The widening gulf between the stable cost of new cars and dropping second-hand values means that employees who have taken cash and bought their own cars are increasingly out of pocket, warned Paul Allen, of Bank of Scotland Vehicle Management, which runs the Freeway PCP scheme.
He called the situation a 'bear market' and added that PCPs can remove some of the risk for employees and retain some of the benefits of a company car scheme.
Allen said: 'PCPs bring many benefits to the corporate driver. In many ways, a PCP replicates the traditional company car, which many drivers electing to take cash are already used to, in that it provides fit-and-forget motoring.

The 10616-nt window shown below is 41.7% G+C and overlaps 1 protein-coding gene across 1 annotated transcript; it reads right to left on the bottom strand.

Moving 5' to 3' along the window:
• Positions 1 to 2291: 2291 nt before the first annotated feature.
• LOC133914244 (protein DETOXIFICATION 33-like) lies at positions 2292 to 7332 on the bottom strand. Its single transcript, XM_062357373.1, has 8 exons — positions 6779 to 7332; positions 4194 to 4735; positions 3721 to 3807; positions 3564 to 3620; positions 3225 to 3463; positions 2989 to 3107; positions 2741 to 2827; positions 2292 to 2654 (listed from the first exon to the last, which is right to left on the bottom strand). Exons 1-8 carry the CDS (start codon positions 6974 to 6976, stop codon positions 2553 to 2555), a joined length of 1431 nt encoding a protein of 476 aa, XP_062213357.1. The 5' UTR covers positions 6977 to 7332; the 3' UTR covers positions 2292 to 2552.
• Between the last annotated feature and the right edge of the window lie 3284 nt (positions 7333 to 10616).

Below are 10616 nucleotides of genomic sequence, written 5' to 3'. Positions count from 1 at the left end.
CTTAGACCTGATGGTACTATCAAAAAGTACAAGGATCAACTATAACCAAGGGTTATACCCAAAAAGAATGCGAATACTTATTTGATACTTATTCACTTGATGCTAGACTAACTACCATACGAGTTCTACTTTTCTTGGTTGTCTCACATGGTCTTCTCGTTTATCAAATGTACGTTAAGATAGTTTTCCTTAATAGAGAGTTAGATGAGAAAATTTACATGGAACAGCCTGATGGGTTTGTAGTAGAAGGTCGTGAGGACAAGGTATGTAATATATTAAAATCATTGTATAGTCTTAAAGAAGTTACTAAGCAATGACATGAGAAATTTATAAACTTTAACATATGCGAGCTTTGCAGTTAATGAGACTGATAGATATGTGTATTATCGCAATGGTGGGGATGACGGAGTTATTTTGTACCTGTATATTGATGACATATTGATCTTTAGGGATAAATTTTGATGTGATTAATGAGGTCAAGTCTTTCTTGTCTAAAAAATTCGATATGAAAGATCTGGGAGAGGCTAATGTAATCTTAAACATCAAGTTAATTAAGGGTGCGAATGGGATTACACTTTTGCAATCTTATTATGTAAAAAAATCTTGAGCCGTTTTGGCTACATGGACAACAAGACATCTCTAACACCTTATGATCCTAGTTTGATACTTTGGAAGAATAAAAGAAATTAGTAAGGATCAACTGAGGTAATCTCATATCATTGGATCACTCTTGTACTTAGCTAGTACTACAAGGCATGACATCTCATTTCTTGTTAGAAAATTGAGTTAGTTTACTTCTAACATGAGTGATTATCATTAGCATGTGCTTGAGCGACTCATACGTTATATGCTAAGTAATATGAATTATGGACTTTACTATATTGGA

'The driver contracts the car for a certain term, which can be anywhere between 12 and 48 months, at a specified annual mileage.
'Regular service and maintenance, including tyre replacement, can also be included for a small additional fee. All the driver has to worry about is insurance.
'Unlike hire purchase, where payments cover the total cost of the car plus interest, with a PCP the driver only pays the amount the car depreciates during the agreement period.
'This means the driver is not financing the residual value of the car, which reduces the actual cost of ownership substantially.'